I’ve said it before, but tracing back to the first day of spring training, Dunn was destined to struggle. The Big Donkey and I had many conversations in March, but it was the first one that still sticks out today. We spoke at length about his poor start (and finish) with the Washington Nationals in 2010, and Dunn had pretty well accepted the fact that he would start slowly in Chicago as well — if he got off to a strong start, I’ll paraphrase, look out, because Dunn thinks he might hit .400.
On Opening Day in Cleveland, having bothered to look up Dunn’s starts stretching before 2010 in light of his immutably ugly Cactus League performance, I was surprised to see that March/April was the strongest season segment of any in Dunn’s career — still standing at a .943 OPS for his career even after a horrendous April 2011. When I strolled up to him at Progressive Field on April Fools’ Day to give him that good news — no worries, Adam, you don’t have to start slow — the genial slugger spilled his Dr. Pepper in surprise.
Alas, my news came too late, as Dunn had already resolved himself to a slow start, a dangerous drop that would see him slip so deep he cannot climb back to the surface this season. And now, noting body language and the absolute inability to pull out of the swoon, it’s a legitimate question whether, at 31, Dunn can ever climb back out of the morass that 2011 has become.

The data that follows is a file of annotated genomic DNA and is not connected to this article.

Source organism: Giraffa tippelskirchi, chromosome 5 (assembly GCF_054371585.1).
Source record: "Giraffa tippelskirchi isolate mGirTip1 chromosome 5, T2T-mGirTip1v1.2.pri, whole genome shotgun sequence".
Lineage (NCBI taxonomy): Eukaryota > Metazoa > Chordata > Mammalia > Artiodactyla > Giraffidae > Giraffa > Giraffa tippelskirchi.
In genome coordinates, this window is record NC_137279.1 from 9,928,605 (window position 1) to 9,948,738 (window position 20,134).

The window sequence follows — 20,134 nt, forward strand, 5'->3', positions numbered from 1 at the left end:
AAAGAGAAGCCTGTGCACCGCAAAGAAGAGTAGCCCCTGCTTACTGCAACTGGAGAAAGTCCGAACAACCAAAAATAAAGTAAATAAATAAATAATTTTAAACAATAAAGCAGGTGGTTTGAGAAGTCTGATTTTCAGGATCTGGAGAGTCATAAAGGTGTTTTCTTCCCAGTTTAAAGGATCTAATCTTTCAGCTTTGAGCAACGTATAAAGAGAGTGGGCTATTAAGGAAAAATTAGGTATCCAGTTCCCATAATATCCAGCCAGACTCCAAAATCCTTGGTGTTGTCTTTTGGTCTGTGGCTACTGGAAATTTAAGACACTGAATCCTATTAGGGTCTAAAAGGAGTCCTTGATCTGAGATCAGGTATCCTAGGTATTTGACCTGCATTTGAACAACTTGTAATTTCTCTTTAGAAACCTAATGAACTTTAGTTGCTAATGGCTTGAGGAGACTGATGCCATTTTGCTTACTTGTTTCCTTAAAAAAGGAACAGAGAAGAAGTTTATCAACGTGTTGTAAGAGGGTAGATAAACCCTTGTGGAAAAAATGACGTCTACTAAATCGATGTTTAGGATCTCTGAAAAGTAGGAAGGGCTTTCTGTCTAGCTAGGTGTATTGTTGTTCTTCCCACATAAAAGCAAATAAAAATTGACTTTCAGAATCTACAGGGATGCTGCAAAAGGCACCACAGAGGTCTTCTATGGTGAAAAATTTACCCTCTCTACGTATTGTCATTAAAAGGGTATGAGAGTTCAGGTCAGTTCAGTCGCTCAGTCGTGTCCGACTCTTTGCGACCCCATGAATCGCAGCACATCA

With the Nats last year, Dunn opined to me that, on a team starved for runs, he was forced to abandon his Frank Thomas­-like plate discipline and swing at pitches he’d normally take, and the stats bore that out — Dunn swung at more balls out of the strike zone than ever.
This year, the reasoning — and results — are more puzzling. He’s missed less strikes in 2011, is making more contact, and he’s chasing fewer bad pitches, at least compared with 2010 in Washington. But how he’s missing pitches indicates just how confused Dunn is at the plate, as he’s inexplicably missing more strikes.
So, he’s missing more good pitches, and chasing more bad ones. What’s next, dogs and cats living together, human sacrifice, mass hysteria?
We’re left with just the Canyonero shell, no motor or interior. Dunn has handled himself well throughout his descent, remaining a good teammate and an amenable interview. And the bluster of his earlier days, when Dunn could roll out of bed and stand a strong chance to clouting a ball 425 feet that night, remains — as recently as a month ago Dunn declared that he and fellow flounderer Rios would be putting the team “on their shoulders” in the second half.